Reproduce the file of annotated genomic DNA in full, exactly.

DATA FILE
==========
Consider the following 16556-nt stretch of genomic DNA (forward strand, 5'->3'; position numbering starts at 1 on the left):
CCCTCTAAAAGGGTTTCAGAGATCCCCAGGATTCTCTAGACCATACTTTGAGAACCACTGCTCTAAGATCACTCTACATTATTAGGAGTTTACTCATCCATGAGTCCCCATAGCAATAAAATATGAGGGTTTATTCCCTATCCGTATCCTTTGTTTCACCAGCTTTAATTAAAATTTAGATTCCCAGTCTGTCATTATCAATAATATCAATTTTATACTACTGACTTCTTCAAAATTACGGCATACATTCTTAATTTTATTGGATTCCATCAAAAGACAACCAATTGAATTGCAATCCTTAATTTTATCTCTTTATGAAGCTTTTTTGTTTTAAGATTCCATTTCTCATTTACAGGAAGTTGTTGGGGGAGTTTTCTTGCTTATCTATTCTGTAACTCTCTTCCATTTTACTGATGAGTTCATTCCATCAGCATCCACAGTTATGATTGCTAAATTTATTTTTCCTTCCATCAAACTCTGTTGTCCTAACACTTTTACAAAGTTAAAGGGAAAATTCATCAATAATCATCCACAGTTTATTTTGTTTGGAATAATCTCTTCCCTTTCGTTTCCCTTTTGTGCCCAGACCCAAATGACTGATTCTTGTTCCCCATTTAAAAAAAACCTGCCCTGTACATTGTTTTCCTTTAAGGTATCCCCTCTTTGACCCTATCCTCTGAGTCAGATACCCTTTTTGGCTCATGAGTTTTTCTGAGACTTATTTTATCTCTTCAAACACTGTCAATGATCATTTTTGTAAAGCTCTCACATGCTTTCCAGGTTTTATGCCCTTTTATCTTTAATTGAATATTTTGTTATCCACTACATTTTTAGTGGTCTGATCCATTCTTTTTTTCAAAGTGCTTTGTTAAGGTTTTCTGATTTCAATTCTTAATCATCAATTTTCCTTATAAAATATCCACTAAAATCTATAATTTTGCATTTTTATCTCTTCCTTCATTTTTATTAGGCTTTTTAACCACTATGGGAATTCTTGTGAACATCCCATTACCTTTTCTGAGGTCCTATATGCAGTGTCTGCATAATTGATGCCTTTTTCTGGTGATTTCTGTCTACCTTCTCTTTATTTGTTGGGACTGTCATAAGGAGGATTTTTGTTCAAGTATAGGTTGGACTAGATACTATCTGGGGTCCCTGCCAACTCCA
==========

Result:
Consider the following 16556-nt stretch of genomic DNA (forward strand, 5'->3'; position numbering starts at 1 on the left):
CCCTCTAAAAGGGTTTCAGAGATCCCCAGGATTCTCTAGACCATACTTTGAGAACCACTGCTCTAAGATCACTCTACATTATTAGGAGTTTACTCATCCATGAGTCCCCATAGCAATAAAATATGAGGGTTTATTCCCTATCCGTATCCTTTGTTTCACCAGCTTTAATTAAAATTTAGATTCCCAGTCTGTCATTATCAATAATATCAATTTTATACTACTGACTTCTTCAAAATTACGGCATACATTCTTAATTTTATTGGATTCCATCAAAAGACAACCAATTGAATTGCAATCCTTAATTTTATCTCTTTATGAAGCTTTTTTGTTTTAAGATTCCATTTCTCATTTACAGGAAGTTGTTGGGGGAGTTTTCTTGCTTATCTATTCTGTAACTCTCTTCCATTTTACTGATGAGTTCATTCCATCAGCATCCACAGTTATGATTGCTAAATTTATTTTTCCTTCCATCAAACTCTGTTGTCCTAACACTTTTACAAAGTTAAAGGGAAAATTCATCAATAATCATCCACAGTTTATTTTGTTTGGAATAATCTCTTCCCTTTCGTTTCCCTTTTGTGCCCAGACCCAAATGACTGATTCTTGTTCCCCATTTAAAAAAAACCTGCCCTGTACATTGTTTTCCTTTAAGGTATCCCCTCTTTGACCCTATCCTCTGAGTCAGATACCCTTTTTGGCTCATGAGTTTTTCTGAGACTTATTTTATCTCTTCAAACACTGTCAATGATCATTTTTGTAAAGCTCTCACATGCTTTCCAGGTTTTATGCCCTTTTATCTTTAATTGAATATTTTGTTATCCACTACATTTTTAGTGGTCTGATCCATTCTTTTTTTCAAAGTGCTTTGTTAAGGTTTTCTGATTTCAATTCTTAATCATCAATTTTCCTTATAAAATATCCACTAAAATCTATAATTTTGCATTTTTATCTCTTCCTTCATTTTTATTAGGCTTTTTAACCACTATGGGAATTCTTGTGAACATCCCATTACCTTTTCTGAGGTCCTATATGCAGTGTCTGCATAATTGATGCCTTTTTCTGGTGATTTCTGTCTACCTTCTCTTTATTTGTTGGGACTGTCATAAGGAGGATTTTTGTTCAAGTATAGGTTGGACTAGATACTATCTGGGGTCCCTGCCAACTCCA